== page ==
Births are the occasion for celebration, particularly if the child is a boy. Kuwaiti boys are circumcised on the seventh day after their birth. This is usually accompanied by a banquet (Aqiq), for which sheep are slaughtered and relatives and friends are invited in for a festive meal. After giving birth, a mother is expected to stay in bed for 40 days (nifas), to recuperate and regain her strength.
Weddings are perhaps the most elaborately celebrated occasions, with great feasts and dancing. In the past, girls could be betrothed at the age of 14. Today, the average age for marriage is 20 to 25. There are two rituals in the marital tradition, the milka, or marriage contract, and the 'urs, or marriage ceremony. Kuwaiti society is built on the importance of the family, and marriages are often arranged between families with long-established ties.
Respect toward the dead is also an important ritual. The burial takes place on the same day as the death. The body is washed and wrapped in a white shroud and then taken to a nearby mosque, where special prayers (Salat al-Janaza) are recited. After the burial, the relatives, friends, and acquaintances gather at the home of the grieving family to pay their respects and read aloud parts of the Quran. Mourning lasts for three days.
During the Iraqi invasion and occupation (1990–91), the usual social barriers and divisions, such as age, religious differences, and gender segregation, disappeared as Kuwaitis banded together to resist and/or survive. During more peaceful times, men and women do not mix socially, except in family groups, and Shi'ite and Sunni Muslims keep their distance from each other.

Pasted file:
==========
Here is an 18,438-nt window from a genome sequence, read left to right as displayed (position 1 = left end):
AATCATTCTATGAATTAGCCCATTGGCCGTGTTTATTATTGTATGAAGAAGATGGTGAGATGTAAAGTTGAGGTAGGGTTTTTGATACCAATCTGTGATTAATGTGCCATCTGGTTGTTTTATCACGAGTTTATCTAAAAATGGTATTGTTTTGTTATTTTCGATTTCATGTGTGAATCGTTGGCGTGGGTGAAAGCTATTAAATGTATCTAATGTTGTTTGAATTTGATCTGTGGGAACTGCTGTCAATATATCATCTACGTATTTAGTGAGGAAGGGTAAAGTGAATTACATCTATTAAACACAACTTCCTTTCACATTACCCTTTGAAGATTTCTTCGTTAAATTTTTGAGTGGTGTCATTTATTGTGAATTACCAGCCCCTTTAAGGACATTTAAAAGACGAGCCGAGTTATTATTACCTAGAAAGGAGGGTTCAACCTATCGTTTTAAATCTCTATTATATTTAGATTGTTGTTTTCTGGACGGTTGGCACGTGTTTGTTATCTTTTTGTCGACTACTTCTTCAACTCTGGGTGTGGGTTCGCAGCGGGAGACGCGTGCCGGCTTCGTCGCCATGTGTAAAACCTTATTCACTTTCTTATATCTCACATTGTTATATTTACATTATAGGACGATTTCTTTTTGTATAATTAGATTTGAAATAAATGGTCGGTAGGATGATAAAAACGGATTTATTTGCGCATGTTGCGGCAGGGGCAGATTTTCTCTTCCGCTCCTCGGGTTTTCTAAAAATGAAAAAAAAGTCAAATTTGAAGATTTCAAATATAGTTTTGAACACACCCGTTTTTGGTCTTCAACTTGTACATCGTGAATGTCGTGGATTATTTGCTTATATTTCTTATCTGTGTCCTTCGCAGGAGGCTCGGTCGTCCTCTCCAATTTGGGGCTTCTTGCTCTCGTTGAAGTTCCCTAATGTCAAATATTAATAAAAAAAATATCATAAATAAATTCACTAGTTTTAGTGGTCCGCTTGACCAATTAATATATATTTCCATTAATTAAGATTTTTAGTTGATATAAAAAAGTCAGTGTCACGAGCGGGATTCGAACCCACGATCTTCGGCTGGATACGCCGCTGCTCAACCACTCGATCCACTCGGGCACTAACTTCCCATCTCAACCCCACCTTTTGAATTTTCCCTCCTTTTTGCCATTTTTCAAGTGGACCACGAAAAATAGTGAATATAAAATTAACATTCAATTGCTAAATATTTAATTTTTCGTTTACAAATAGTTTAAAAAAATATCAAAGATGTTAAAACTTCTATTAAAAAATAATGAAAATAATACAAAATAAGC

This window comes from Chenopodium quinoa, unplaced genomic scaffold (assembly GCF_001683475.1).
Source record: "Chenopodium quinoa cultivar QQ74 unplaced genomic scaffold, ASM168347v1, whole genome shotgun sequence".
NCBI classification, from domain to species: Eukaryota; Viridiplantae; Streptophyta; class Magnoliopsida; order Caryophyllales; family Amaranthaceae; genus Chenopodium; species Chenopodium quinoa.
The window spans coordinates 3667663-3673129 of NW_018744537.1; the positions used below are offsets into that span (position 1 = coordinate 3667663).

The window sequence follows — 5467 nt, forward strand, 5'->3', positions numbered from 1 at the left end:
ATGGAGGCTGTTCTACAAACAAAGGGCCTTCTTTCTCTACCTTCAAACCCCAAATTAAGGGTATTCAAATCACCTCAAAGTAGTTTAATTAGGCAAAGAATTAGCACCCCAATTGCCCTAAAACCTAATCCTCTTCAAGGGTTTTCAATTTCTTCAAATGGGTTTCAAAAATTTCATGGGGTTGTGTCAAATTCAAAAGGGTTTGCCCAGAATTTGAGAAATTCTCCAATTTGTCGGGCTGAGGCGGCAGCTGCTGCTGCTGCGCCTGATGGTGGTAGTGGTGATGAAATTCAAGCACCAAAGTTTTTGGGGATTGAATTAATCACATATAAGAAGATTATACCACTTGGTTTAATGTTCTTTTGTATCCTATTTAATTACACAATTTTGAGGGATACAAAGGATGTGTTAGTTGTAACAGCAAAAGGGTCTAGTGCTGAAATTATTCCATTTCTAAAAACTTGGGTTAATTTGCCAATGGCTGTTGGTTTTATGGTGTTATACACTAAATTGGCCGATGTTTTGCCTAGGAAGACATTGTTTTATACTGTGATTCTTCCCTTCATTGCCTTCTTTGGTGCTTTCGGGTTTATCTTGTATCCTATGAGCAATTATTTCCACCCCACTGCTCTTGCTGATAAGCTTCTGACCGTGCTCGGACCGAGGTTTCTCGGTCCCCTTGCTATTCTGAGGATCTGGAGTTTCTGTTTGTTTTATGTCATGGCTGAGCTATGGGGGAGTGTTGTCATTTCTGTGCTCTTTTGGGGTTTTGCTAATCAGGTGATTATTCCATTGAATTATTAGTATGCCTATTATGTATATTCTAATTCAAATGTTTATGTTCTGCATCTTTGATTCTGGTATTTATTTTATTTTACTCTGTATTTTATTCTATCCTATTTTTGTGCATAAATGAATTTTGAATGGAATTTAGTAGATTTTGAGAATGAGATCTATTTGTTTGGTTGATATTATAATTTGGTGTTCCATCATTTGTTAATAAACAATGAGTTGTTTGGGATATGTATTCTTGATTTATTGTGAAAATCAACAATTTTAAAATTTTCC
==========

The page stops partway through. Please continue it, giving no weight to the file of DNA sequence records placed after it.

The diwaniyas, private clubs for men, played an important role during the Iraqi occupation. Traditionally, functioning as meeting places where men sit and talk over coffee or tea, making business contacts, discussing government policy with influential persons who can then make the suggested changes, and making deals with each other, the diwaniyas became the hub of the resistance movement. Men gathered there (as well as in mosques) and organized their resistance efforts against the Iraqis. In post-liberation Kuwait, these congregations have become a forum for political organizing that has led to recent crackdowns on some of the diwaniyas that reflect opposition to the Al-Sabah family rule.
In general, Arab hospitality reigns in Kuwait. When talking, Arabs touch each other much more often, and stand much closer together, than Westerners do. People of the same sex will often hold hands while talking or walking. (In earlier days, members of the opposite sex, even married couples, never touched in public; this is changing today.) Arabs tend to be social, gregarious, highly conversant, and insistent and have different conversational and interpersonal rules than Westerners. Interrupting a person speaking is not seen as offensive, and speaking with a high volume is acceptable. Most conversations appear to involve emotion and are replete with non-verbal gestures.